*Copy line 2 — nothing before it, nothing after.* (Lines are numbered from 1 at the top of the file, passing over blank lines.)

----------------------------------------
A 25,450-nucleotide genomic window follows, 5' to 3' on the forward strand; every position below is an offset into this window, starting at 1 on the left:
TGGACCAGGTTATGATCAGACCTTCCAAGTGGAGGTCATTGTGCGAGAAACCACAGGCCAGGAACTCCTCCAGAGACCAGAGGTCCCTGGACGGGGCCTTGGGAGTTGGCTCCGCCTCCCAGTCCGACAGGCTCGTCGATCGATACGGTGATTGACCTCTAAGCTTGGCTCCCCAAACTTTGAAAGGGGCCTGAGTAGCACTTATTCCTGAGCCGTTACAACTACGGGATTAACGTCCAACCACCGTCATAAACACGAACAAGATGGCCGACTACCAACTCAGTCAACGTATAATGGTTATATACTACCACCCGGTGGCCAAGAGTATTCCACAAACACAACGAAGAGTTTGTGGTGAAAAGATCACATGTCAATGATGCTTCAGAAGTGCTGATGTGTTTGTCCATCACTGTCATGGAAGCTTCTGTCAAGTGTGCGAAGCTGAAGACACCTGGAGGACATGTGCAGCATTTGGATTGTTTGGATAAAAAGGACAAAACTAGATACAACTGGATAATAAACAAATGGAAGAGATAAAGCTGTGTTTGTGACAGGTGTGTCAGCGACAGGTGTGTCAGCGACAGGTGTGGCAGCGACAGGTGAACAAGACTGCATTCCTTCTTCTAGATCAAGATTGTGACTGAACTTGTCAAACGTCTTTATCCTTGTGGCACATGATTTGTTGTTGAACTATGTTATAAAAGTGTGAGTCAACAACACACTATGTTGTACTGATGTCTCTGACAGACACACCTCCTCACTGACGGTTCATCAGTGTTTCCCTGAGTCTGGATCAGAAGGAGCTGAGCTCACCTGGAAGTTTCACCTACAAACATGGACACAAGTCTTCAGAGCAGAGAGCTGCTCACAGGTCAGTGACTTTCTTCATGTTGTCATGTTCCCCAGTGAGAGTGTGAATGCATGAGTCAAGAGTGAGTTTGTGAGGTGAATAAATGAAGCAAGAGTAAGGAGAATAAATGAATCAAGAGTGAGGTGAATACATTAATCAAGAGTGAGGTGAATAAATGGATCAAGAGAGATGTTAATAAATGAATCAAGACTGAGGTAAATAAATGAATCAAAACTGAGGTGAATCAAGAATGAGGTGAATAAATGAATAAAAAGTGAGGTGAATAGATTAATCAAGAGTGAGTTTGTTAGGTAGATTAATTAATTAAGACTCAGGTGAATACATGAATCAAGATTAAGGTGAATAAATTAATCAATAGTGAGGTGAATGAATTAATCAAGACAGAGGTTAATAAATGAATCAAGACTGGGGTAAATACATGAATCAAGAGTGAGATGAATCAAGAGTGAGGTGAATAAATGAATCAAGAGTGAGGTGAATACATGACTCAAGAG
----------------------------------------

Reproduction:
TGGACCAGGTTATGATCAGACCTTCCAAGTGGAGGTCATTGTGCGAGAAACCACAGGCCAGGAACTCCTCCAGAGACCAGAGGTCCCTGGACGGGGCCTTGGGAGTTGGCTCCGCCTCCCAGTCCGACAGGCTCGTCGATCGATACGGTGATTGACCTCTAAGCTTGGCTCCCCAAACTTTGAAAGGGGCCTGAGTAGCACTTATTCCTGAGCCGTTACAACTACGGGATTAACGTCCAACCACCGTCATAAACACGAACAAGATGGCCGACTACCAACTCAGTCAACGTATAATGGTTATATACTACCACCCGGTGGCCAAGAGTATTCCACAAACACAACGAAGAGTTTGTGGTGAAAAGATCACATGTCAATGATGCTTCAGAAGTGCTGATGTGTTTGTCCATCACTGTCATGGAAGCTTCTGTCAAGTGTGCGAAGCTGAAGACACCTGGAGGACATGTGCAGCATTTGGATTGTTTGGATAAAAAGGACAAAACTAGATACAACTGGATAATAAACAAATGGAAGAGATAAAGCTGTGTTTGTGACAGGTGTGTCAGCGACAGGTGTGTCAGCGACAGGTGTGGCAGCGACAGGTGAACAAGACTGCATTCCTTCTTCTAGATCAAGATTGTGACTGAACTTGTCAAACGTCTTTATCCTTGTGGCACATGATTTGTTGTTGAACTATGTTATAAAAGTGTGAGTCAACAACACACTATGTTGTACTGATGTCTCTGACAGACACACCTCCTCACTGACGGTTCATCAGTGTTTCCCTGAGTCTGGATCAGAAGGAGCTGAGCTCACCTGGAAGTTTCACCTACAAACATGGACACAAGTCTTCAGAGCAGAGAGCTGCTCACAGGTCAGTGACTTTCTTCATGTTGTCATGTTCCCCAGTGAGAGTGTGAATGCATGAGTCAAGAGTGAGTTTGTGAGGTGAATAAATGAAGCAAGAGTAAGGAGAATAAATGAATCAAGAGTGAGGTGAATACATTAATCAAGAGTGAGGTGAATAAATGGATCAAGAGAGATGTTAATAAATGAATCAAGACTGAGGTAAATAAATGAATCAAAACTGAGGTGAATCAAGAATGAGGTGAATAAATGAATAAAAAGTGAGGTGAATAGATTAATCAAGAGTGAGTTTGTTAGGTAGATTAATTAATTAAGACTCAGGTGAATACATGAATCAAGATTAAGGTGAATAAATTAATCAATAGTGAGGTGAATGAATTAATCAAGACAGAGGTTAATAAATGAATCAAGACTGGGGTAAATACATGAATCAAGAGTGAGATGAATCAAGAGTGAGGTGAATAAATGAATCAAGAGTGAGGTGAATACATGACTCAAGAG